Vaccine requirements are being lifted across America as Covid cases wane


Seattle, the biggest city in the state where the first U.S. case of Covid-19 was confirmed more than two years ago, will lift its proof-of-vaccination requirement for restaurants, theaters and gyms starting March 1.

And city and county employees who have been working from home for two long years will soon start getting called back into the office.

From coast to coast, other major cities, including Philadelphia, the Twin Cities and the nation’s capital, Washington, D.C., are doing the same as the rate of Covid-19 infections plummets. Nationally, the average number of new daily cases has dropped by 67 percent in the last two weeks, according to NBC News’ tally.

“Numbers are coming down, and it is time to adapt,” New York Gov. Kathy Hochul said after the state’s stringent mandate, which required businesses to demand proof of full vaccination or mask-wearing at all indoor venues, expired this month.

On Thursday, Mayor Ras Baraka of Newark, New Jersey, became the latest big-city mayor to lift the requirement to show proof of vaccination at restaurants and other public venues.

“The data shows that we are making tremendous progress,” Baraka said in a statement. “Our three-day rolling average for the City of Newark is at 2.5%. We have not been here in a long time.”

In Washington, D.C., where Covid cases have dropped by more than 90 percent since the height of the omicron wave, Mayor Muriel Bowser gave constituents a post-Valentine’s Day present by announcing that proof of vaccination will no longer be required in places like restaurants and entertainment venues starting Feb. 28.

Israel: Green Pass to be canceled as GOVERNMENT debates future restrictions


Israel’s Green Pass system will no longer be extended after March 1 when the current system is set to expire, Prime Minister Naftali Bennett announced on Thursday morning.

“We were the first country to close its borders to Omicron, so it is now time to start lessening [the restrictions] gradually,” Bennett said at the start of a discussion on the future of corona restrictions in Israel. “As far as I’m concerned, we need to prepare for the end of the restrictions soon.”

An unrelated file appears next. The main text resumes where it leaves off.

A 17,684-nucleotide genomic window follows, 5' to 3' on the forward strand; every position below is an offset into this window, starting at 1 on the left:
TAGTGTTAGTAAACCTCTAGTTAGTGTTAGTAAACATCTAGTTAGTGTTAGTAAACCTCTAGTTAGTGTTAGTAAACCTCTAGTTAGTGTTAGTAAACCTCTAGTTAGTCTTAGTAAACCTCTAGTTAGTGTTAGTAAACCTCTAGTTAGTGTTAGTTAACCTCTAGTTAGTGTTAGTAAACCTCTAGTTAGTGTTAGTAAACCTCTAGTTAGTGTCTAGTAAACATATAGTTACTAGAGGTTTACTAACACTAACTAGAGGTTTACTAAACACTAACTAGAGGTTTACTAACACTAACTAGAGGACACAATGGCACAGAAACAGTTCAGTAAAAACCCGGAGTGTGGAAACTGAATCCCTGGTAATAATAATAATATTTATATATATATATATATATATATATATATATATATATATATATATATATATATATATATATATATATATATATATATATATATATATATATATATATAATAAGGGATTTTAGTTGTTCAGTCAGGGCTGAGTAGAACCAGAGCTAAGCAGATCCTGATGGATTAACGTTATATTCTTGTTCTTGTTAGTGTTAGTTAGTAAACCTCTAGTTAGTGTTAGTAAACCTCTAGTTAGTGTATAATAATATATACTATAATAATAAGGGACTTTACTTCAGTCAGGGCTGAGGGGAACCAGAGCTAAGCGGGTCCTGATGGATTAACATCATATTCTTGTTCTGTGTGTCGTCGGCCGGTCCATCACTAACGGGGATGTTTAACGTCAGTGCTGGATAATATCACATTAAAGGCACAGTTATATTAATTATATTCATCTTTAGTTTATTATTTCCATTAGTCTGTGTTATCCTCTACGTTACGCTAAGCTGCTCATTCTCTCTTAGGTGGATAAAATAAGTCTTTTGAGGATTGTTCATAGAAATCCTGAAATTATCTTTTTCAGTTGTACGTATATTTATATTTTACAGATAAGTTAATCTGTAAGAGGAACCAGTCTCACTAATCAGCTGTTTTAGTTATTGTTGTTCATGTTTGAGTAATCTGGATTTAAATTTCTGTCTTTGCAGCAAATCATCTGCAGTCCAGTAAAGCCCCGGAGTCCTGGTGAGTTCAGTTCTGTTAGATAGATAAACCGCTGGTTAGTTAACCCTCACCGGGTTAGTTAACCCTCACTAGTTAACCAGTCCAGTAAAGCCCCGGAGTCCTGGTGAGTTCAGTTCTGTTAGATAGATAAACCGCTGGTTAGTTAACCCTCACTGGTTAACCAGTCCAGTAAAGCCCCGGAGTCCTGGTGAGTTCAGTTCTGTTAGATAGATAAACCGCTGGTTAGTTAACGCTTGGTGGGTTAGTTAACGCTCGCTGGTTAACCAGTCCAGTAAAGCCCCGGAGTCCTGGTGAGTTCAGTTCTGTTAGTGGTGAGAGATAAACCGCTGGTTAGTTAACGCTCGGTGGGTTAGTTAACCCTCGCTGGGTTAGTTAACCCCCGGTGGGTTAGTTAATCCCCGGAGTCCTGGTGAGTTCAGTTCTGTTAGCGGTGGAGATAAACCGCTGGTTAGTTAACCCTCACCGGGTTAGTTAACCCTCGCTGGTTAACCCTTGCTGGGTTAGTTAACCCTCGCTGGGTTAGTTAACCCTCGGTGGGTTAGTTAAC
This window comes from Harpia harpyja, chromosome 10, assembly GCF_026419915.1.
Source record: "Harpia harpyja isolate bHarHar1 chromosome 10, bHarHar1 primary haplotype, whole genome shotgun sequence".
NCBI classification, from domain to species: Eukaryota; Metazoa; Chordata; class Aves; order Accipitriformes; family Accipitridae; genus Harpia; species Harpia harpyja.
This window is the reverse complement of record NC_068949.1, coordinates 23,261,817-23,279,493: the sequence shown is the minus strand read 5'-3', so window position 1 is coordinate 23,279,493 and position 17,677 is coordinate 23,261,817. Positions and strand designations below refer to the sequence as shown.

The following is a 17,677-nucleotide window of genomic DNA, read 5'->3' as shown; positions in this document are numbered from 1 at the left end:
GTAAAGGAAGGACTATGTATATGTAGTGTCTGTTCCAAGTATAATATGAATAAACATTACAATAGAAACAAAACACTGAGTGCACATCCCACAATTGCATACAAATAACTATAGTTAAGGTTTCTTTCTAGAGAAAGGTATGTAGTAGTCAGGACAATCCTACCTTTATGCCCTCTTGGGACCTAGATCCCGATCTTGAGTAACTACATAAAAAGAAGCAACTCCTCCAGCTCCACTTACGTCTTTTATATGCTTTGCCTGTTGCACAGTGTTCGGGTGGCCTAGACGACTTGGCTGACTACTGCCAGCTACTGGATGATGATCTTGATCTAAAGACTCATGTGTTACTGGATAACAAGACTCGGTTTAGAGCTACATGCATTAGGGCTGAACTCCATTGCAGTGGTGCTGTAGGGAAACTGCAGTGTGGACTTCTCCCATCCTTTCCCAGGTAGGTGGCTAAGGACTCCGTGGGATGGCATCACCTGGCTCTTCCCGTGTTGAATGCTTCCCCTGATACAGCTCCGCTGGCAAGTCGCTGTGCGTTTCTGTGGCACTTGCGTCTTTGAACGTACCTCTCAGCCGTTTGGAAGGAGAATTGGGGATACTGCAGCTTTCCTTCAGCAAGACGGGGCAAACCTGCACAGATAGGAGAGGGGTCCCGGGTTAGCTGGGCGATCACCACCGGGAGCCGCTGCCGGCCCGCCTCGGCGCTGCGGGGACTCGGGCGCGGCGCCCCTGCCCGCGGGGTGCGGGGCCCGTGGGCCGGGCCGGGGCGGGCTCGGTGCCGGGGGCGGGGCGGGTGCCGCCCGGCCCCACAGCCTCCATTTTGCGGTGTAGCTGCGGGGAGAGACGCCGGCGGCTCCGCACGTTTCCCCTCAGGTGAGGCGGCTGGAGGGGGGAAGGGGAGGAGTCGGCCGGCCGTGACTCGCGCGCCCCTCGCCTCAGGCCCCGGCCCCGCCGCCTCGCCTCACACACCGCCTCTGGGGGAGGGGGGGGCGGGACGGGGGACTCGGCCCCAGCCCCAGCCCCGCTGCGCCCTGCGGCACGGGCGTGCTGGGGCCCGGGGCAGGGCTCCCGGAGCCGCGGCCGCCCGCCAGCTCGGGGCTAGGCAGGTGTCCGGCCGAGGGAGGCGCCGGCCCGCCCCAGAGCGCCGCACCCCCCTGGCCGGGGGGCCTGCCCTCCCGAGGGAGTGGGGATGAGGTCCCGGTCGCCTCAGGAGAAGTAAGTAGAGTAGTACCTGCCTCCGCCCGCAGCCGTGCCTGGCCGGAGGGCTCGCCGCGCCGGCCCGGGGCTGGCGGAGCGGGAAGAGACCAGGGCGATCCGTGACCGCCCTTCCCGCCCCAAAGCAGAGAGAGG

The discussion focused on the steps Israel will take now that the Omicron wave has passed its peak, in order to maintain a normal sense of life while also remaining alert for any future corona waves.

While the Green Pass restrictions have been severely reduced over the last few weeks, they will now be removed entirely, although one aspect – the need to perform an antigen test at the entrance to nursing homes – will remain.

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New Covid data show New York returning to pre-Omicron surge levels


Gov. Kathy Hochul reported the lowest number of hospitalizations since mid-December

As public health officials and others debate the moves of several Democratic governors this week to relax pandemic restrictions, new coronavirus data released on Saturday for New York show just how far the state has come from its most recent peak in January, when daily new infections and hospitalizations were alarmingly high.

Gov. Kathy Hochul announced that 3,883 New Yorkers were hospitalized with the virus on Friday, the lowest since Dec. 19 when the Omicron variant was just taking hold across the state and country.

And Friday’s statewide positivity rate — the share of positive cases among those tests reported — was at 2.5 percent, a far cry from the 23 percent positivity rate recorded just after New Year’s Day.